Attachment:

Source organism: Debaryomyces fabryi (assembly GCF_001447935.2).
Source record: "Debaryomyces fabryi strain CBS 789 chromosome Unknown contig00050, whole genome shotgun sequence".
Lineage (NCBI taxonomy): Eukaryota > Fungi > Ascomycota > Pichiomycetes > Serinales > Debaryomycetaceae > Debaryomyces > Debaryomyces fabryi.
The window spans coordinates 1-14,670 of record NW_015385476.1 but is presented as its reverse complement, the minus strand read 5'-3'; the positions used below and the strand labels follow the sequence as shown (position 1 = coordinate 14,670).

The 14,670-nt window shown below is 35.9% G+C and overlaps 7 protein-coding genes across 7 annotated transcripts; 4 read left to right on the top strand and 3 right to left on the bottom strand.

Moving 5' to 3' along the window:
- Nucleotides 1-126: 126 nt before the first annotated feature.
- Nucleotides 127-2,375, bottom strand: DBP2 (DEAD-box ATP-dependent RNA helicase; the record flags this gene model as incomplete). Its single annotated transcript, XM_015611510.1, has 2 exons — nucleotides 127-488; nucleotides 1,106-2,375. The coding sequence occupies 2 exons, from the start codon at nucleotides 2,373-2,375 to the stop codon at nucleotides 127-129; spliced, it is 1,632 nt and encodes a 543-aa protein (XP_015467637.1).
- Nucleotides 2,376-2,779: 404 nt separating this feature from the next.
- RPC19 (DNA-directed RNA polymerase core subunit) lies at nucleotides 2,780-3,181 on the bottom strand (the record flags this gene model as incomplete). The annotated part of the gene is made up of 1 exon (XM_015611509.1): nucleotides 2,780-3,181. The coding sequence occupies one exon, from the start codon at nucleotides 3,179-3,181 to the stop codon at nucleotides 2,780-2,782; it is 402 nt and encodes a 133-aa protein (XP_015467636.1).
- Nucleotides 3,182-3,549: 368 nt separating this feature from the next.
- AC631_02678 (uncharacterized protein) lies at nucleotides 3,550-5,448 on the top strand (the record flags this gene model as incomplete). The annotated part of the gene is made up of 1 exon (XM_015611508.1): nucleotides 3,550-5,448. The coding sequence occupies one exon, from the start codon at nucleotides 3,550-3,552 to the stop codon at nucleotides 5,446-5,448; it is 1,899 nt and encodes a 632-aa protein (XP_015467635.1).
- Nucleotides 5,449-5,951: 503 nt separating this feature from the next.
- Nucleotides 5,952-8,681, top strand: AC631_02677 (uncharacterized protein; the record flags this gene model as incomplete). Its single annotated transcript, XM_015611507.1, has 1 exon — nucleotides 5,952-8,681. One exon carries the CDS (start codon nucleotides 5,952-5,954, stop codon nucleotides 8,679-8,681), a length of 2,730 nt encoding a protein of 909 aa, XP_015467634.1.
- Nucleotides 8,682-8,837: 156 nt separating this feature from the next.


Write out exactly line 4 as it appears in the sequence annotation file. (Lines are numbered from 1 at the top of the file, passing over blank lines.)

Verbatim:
The window spans coordinates 1-14,670 of record NW_015385476.1 but is presented as its reverse complement, the minus strand read 5'-3'; the positions used below and the strand labels follow the sequence as shown (position 1 = coordinate 14,670).